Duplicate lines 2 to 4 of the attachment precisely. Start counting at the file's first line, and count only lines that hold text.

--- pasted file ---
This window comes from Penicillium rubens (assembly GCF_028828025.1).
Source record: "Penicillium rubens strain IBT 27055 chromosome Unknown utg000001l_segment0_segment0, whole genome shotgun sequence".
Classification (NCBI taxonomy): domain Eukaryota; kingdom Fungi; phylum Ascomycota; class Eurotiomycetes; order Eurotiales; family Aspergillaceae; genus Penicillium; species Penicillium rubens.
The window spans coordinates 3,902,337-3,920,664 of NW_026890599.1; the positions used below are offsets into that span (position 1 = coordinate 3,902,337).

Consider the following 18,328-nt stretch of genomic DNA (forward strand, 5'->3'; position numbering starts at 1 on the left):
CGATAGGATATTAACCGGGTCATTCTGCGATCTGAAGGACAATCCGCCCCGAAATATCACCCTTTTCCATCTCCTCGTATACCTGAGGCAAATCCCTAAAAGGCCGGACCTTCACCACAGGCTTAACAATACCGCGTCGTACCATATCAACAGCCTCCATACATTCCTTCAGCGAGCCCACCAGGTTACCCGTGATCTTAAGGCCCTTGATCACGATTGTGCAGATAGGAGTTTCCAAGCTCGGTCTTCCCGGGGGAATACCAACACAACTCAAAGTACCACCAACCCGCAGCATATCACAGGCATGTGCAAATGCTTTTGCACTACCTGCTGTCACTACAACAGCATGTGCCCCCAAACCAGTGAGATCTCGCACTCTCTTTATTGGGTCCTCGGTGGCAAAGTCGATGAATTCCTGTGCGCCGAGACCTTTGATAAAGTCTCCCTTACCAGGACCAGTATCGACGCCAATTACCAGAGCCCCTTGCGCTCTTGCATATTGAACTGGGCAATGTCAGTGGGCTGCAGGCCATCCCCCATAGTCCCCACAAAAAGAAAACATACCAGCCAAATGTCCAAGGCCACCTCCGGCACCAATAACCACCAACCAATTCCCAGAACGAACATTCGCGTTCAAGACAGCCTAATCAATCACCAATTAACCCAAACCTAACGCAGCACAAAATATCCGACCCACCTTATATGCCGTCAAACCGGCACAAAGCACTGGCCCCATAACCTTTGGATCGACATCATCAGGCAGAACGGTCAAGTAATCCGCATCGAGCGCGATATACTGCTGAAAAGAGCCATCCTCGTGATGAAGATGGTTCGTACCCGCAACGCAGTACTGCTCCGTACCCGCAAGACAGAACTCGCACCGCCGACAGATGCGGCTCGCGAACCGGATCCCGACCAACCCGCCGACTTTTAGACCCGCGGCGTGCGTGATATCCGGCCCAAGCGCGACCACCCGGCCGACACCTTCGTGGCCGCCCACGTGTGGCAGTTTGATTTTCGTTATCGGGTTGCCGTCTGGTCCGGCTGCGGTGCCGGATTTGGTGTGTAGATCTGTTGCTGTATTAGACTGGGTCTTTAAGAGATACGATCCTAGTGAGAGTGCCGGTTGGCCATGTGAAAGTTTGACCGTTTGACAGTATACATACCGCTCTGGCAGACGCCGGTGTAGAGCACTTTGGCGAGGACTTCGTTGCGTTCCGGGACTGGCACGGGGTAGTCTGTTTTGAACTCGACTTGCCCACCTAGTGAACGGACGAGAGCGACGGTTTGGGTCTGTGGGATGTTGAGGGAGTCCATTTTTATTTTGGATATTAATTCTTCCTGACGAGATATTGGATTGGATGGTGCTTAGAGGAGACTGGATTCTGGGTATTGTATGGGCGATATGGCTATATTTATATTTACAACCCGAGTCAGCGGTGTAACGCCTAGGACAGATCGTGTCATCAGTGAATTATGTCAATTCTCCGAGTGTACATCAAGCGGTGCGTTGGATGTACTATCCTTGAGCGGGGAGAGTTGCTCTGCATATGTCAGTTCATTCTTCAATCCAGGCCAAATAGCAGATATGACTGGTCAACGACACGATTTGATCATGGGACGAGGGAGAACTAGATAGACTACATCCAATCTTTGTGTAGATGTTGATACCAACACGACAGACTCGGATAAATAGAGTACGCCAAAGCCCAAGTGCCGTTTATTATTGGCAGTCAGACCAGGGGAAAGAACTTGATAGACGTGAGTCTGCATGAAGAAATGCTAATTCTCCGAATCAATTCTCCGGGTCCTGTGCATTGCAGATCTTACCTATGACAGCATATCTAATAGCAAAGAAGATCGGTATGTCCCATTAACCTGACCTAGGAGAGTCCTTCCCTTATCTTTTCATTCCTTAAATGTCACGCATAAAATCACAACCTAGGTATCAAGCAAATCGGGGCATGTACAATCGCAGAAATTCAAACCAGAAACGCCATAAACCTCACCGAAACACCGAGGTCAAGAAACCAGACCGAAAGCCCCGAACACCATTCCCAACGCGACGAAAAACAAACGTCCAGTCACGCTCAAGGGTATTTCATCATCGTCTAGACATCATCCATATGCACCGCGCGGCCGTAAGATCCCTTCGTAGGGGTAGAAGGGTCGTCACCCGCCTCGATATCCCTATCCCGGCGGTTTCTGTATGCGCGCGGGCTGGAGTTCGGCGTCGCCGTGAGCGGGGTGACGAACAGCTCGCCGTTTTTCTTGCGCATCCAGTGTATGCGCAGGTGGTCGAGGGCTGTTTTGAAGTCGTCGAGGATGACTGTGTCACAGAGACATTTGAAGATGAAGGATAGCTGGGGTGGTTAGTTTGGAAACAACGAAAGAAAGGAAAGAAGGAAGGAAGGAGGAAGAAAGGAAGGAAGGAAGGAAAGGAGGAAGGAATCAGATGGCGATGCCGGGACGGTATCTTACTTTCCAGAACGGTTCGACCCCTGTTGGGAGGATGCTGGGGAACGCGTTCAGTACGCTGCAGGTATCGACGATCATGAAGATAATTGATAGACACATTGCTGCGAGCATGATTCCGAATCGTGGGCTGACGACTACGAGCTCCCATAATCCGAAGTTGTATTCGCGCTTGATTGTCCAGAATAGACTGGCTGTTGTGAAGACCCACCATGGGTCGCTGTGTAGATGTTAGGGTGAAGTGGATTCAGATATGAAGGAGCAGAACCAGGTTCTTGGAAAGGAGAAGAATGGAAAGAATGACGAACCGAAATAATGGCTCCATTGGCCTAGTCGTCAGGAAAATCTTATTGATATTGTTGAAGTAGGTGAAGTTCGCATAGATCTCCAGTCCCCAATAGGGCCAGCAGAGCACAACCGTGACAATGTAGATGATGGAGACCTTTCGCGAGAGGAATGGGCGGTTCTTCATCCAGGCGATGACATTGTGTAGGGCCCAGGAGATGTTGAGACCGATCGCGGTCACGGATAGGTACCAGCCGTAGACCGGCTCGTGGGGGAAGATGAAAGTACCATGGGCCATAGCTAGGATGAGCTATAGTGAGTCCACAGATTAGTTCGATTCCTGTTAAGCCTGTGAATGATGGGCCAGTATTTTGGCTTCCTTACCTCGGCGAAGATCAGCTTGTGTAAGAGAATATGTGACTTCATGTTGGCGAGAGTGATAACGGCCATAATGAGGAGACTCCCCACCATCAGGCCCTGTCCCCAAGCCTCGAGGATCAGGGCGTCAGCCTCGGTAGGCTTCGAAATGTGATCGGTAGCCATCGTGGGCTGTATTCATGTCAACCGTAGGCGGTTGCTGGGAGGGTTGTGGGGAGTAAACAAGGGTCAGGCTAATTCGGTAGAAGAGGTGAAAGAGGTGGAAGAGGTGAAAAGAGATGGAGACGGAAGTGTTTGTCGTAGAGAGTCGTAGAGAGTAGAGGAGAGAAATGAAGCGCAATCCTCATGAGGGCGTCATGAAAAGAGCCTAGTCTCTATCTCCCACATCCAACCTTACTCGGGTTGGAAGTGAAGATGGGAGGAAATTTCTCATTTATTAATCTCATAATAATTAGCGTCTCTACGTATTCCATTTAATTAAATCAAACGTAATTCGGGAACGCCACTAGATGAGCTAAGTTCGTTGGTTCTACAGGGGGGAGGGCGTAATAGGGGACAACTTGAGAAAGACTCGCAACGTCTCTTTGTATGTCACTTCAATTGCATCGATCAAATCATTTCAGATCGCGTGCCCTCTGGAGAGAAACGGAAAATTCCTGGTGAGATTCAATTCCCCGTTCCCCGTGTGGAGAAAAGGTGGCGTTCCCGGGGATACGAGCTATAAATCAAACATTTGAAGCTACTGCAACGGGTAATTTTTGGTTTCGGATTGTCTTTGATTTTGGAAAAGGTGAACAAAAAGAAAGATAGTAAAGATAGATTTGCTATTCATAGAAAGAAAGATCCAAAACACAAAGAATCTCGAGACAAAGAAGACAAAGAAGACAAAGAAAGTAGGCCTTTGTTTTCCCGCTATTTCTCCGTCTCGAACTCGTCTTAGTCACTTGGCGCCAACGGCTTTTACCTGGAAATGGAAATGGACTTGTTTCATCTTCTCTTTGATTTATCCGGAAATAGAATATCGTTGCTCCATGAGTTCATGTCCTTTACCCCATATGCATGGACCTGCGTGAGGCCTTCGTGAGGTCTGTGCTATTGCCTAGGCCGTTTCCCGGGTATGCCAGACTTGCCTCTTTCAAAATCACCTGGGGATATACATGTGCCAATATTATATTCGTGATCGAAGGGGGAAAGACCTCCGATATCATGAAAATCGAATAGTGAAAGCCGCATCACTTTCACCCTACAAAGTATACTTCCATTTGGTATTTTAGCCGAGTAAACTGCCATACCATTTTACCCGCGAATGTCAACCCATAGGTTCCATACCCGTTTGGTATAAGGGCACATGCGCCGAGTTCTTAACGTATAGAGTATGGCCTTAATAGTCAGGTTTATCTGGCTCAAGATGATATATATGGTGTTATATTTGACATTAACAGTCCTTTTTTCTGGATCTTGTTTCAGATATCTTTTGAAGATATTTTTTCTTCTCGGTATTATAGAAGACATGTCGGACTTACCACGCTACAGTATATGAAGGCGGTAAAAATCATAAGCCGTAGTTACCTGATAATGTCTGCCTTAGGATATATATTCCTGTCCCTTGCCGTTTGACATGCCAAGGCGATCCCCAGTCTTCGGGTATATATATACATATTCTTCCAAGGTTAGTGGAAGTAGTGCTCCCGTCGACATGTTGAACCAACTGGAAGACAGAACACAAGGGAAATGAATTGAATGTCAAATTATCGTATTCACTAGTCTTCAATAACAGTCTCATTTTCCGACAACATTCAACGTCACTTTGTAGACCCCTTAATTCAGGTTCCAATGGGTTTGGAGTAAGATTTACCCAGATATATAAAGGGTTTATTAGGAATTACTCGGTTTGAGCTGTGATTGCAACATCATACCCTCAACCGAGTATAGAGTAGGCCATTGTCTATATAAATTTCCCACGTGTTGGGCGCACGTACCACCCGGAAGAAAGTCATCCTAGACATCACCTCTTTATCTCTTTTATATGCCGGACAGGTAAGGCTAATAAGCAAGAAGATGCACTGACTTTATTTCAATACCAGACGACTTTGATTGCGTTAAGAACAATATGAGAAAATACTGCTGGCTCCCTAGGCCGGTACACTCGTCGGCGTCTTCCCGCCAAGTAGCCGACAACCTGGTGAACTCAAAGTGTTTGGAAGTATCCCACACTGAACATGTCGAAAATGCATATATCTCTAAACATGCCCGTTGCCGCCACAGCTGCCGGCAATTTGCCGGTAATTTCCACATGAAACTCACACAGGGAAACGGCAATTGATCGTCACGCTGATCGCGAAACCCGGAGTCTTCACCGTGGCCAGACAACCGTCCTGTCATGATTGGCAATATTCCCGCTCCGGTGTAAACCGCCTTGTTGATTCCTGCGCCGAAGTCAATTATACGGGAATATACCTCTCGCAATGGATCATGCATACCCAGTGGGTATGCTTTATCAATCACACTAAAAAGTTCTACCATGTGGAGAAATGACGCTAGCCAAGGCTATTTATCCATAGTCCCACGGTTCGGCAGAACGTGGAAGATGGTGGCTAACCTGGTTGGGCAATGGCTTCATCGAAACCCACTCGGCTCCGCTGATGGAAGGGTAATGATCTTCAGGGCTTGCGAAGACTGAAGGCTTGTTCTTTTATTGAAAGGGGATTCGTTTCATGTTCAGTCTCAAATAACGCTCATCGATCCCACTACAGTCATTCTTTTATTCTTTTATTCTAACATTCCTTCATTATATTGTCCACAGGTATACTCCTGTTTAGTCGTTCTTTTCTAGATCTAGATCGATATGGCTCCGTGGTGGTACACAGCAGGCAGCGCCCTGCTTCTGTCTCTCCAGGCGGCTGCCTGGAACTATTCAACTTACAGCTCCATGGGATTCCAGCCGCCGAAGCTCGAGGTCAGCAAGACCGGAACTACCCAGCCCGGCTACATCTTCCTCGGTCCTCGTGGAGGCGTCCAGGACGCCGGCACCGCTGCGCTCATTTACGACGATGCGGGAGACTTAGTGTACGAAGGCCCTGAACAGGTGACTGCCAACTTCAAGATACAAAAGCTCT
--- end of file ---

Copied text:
Source record: "Penicillium rubens strain IBT 27055 chromosome Unknown utg000001l_segment0_segment0, whole genome shotgun sequence".
Classification (NCBI taxonomy): domain Eukaryota; kingdom Fungi; phylum Ascomycota; class Eurotiomycetes; order Eurotiales; family Aspergillaceae; genus Penicillium; species Penicillium rubens.
The window spans coordinates 3,902,337-3,920,664 of NW_026890599.1; the positions used below are offsets into that span (position 1 = coordinate 3,902,337).